It's HOT outside! Hiking in hot weather

Portland and the surrounding areas are in the middle of a record setting heat wave!

I hate to say this, but it's not a good idea to go hiking this week.

If you must get out, consider going out to the coast, where its supposed to be 20 degrees cooler. Or if you have unbreakable plans to go hiking locally in the next few days, please be prepared for the heat. This site has some tips.

  • Drink a lot of water! Drink water before you even get outside. Then on the trail, take a drink at least every 10 minutes, even if you don't feel thirsty. Try freezing one of your water bottle overnight. By the time you finish your first bottle, the second will be melted and nice and cool. You might also keep a cooler with ice packs and more water in your car so you have something cool to drink when you're done.
  • Eat lots of food. Watch out for melt-able items in your trail mix.
  • Take enough breaks and don't over-exert yourself. Now is a time to chill out on an easy trail.
  • Don't hike alone.
  • Wear comfortable clothing and sun protection.
  • Learn the signs of heat exhaustion and heat stroke. Watch for them in yourself and you hiking partner.
From the CDC website:
What are the warning signs of a heat stroke?

Warning signs of heat stroke vary but may include the following:
  • An extremely high body temperature (above 103°F)
  • Red, hot, and dry skin (no sweating)
  • Rapid, strong pulse
  • Throbbing headache
  • Dizziness
  • Nausea
  • Confusion
  • Unconsciousness
What should I do if I see someone with any of the warning signs of heat stroke?

If you see any of these signs, you may be dealing with a life-threatening emergency. Have someone call for immediate medical assistance while you begin cooling the victim. Do the following:
  • Get the victim to a shady area.
  • Cool the victim rapidly, using whatever methods you can. For example, immerse the victim in a tub of cool water; place the person in a cool shower; spray the victim with cool water from a garden hose; sponge the person with cool water; or if the humidity is low, wrap the victim in a cool, wet sheet and fan him or her vigorously.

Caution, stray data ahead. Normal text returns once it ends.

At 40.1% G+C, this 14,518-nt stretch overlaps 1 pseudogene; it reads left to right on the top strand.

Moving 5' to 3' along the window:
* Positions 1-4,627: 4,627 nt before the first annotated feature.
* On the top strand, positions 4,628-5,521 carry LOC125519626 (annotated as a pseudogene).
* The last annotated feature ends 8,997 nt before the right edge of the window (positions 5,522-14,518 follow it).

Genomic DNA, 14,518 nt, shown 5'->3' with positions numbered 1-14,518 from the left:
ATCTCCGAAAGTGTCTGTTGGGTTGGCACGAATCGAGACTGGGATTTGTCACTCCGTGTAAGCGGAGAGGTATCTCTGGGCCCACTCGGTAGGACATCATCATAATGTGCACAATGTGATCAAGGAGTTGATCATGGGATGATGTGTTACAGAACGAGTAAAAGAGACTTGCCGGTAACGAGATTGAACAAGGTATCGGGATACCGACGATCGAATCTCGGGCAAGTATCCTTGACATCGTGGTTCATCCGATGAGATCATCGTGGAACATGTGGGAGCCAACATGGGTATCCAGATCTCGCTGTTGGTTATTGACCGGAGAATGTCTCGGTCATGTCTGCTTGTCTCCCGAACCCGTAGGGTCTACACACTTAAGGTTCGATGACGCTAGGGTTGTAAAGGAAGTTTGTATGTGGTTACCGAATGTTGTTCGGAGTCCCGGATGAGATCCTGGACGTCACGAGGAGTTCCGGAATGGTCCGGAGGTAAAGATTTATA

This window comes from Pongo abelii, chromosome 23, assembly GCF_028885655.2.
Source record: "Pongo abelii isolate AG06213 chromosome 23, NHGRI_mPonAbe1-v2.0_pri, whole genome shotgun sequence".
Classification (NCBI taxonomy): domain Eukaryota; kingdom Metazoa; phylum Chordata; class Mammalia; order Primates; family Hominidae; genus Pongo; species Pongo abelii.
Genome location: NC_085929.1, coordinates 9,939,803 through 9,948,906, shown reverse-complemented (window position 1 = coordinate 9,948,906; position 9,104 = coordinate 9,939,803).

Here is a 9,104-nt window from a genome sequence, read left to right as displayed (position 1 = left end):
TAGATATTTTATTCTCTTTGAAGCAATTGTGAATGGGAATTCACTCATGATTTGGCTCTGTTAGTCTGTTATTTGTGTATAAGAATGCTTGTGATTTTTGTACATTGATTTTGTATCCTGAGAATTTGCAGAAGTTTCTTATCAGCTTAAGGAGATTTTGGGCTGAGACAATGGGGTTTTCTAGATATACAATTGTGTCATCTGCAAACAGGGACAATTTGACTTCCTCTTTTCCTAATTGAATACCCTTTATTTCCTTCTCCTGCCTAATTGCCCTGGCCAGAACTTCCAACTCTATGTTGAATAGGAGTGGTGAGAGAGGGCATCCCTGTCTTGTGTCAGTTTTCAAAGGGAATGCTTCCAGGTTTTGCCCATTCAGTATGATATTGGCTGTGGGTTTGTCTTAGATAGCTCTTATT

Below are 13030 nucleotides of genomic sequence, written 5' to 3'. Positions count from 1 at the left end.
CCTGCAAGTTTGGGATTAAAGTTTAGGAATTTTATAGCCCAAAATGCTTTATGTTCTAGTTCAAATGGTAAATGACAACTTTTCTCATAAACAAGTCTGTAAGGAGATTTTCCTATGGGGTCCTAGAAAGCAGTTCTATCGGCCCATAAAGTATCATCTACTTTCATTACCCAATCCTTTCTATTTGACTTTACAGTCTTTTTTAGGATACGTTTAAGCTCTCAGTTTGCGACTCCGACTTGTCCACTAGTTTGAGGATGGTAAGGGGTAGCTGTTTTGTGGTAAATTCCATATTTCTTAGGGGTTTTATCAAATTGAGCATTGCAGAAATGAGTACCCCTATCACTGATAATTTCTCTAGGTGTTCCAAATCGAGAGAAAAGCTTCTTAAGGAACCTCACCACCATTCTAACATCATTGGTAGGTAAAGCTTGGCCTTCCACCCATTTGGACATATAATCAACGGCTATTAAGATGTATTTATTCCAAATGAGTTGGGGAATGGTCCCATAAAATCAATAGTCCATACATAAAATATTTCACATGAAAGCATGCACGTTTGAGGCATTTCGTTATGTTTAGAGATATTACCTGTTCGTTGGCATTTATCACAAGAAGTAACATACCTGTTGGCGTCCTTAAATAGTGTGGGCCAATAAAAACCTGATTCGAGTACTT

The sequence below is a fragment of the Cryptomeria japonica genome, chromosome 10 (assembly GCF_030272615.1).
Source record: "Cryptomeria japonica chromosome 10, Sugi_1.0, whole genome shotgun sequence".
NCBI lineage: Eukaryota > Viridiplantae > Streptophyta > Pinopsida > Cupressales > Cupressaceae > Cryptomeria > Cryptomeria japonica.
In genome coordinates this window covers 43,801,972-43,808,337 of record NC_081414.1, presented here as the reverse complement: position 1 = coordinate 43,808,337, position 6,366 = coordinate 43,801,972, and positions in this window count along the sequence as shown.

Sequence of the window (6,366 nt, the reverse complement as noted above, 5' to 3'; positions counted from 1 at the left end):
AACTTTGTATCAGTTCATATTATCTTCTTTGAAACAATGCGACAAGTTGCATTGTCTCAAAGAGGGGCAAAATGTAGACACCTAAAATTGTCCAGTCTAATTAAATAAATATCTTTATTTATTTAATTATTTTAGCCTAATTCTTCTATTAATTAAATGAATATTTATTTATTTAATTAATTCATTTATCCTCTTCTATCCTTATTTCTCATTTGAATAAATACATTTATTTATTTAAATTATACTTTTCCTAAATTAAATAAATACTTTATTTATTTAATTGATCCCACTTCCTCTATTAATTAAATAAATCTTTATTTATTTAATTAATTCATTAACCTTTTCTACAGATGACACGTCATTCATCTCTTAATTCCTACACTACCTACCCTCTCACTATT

• Monitor body temperature and continue cooling efforts until the body temperature drops to 101-102°F.
  • If emergency medical personnel are delayed, call the hospital emergency room for further instructions.
  • Do not give the victim alcohol to drink.
  • Get medical assistance as soon as possible.
What are the warning signs of heat exhaustion?

The warning signs of heat exhaustion include the following:
  • Heavy sweating
  • Paleness
  • Muscle cramps
  • Tiredness
  • Weakness
  • Dizziness
  • Headache
  • Nausea or vomiting
  • Fainting
  • The skin may be cool and moist.
  • The pulse rate will be fast and weak, and breathing will be fast and shallow.
  • If heat exhaustion is untreated, it may progress to heat stroke. See medical attention if symptoms worsen or last longer than one hour.
What steps can be taken to cool the body during heat exhaustion?
  • Drink cool, nonalcoholic beverages.
  • Rest.
  • Take a cool shower, bath, or sponge bath.
  • Seek an air-conditioned environment.
  • Wear lightweight clothing.
None of that is a good time. If you can, just stay indoors and especially in air conditioning if you can find it.

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